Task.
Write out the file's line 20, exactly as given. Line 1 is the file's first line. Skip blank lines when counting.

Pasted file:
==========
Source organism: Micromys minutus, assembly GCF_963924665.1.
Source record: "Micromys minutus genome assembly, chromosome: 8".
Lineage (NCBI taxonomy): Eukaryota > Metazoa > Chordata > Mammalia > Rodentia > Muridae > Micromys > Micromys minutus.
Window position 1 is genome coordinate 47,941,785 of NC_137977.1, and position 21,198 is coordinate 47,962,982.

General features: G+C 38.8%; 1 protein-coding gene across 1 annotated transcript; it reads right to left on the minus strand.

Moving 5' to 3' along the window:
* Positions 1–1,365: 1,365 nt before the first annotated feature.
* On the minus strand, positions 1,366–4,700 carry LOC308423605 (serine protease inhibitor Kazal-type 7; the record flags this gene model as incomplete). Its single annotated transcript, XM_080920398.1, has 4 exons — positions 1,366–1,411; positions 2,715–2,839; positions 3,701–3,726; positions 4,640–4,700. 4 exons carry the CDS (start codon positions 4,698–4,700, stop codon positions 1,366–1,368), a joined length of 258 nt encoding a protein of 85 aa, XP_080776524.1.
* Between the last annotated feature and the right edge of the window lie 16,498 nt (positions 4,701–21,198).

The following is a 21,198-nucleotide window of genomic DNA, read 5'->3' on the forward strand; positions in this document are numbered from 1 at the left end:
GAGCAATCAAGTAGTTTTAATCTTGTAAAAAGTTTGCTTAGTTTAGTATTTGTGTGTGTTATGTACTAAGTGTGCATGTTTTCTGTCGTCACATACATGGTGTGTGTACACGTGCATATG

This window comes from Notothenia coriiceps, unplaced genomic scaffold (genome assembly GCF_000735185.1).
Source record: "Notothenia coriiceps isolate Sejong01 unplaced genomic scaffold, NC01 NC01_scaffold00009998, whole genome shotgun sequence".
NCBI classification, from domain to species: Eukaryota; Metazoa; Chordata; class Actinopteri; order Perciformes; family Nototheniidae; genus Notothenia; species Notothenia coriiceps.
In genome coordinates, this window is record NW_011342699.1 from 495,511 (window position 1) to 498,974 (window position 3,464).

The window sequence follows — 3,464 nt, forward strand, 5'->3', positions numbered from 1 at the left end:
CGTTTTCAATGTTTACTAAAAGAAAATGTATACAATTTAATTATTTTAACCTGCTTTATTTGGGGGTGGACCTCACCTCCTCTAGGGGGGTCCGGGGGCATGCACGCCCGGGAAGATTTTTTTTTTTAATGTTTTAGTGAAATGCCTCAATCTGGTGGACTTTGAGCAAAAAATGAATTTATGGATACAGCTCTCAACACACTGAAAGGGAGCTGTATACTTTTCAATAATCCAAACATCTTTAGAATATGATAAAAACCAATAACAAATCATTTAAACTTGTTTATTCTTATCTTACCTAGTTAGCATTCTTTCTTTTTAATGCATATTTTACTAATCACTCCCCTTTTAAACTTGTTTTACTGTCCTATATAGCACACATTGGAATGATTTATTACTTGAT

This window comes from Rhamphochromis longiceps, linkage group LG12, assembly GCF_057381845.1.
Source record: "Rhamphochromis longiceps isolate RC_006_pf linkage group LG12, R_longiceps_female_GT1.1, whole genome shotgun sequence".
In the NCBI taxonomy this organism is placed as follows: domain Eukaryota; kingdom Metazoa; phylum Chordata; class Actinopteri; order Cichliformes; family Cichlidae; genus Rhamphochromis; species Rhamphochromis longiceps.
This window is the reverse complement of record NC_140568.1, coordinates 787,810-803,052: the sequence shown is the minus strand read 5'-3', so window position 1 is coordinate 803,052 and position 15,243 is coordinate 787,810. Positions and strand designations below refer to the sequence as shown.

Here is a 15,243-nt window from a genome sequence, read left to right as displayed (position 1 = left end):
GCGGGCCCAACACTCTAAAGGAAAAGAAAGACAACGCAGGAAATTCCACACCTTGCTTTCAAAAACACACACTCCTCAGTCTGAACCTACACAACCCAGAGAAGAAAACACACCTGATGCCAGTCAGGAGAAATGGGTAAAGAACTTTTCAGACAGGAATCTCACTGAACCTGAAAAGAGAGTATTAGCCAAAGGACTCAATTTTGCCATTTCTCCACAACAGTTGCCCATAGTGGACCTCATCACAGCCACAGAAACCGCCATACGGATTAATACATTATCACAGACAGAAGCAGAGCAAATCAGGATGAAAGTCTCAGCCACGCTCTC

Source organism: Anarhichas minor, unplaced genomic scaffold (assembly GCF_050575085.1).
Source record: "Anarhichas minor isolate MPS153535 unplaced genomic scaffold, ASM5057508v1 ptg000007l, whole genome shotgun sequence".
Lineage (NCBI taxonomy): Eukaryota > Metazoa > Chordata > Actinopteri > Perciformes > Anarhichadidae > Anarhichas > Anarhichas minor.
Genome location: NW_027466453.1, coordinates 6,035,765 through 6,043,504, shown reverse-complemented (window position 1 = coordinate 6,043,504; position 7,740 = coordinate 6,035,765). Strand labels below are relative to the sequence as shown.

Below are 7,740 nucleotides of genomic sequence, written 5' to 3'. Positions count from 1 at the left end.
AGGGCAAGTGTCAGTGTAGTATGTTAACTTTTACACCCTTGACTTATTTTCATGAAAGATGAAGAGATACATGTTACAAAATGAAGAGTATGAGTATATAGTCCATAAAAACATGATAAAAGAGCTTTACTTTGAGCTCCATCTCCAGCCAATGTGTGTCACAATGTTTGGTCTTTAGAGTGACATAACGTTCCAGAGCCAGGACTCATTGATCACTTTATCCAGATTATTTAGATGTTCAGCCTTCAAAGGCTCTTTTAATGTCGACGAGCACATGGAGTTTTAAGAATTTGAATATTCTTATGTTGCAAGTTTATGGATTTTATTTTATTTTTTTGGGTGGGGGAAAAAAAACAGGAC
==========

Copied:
In the NCBI taxonomy this organism is placed as follows: domain Eukaryota; kingdom Metazoa; phylum Chordata; class Actinopteri; order Cichliformes; family Cichlidae; genus Rhamphochromis; species Rhamphochromis longiceps.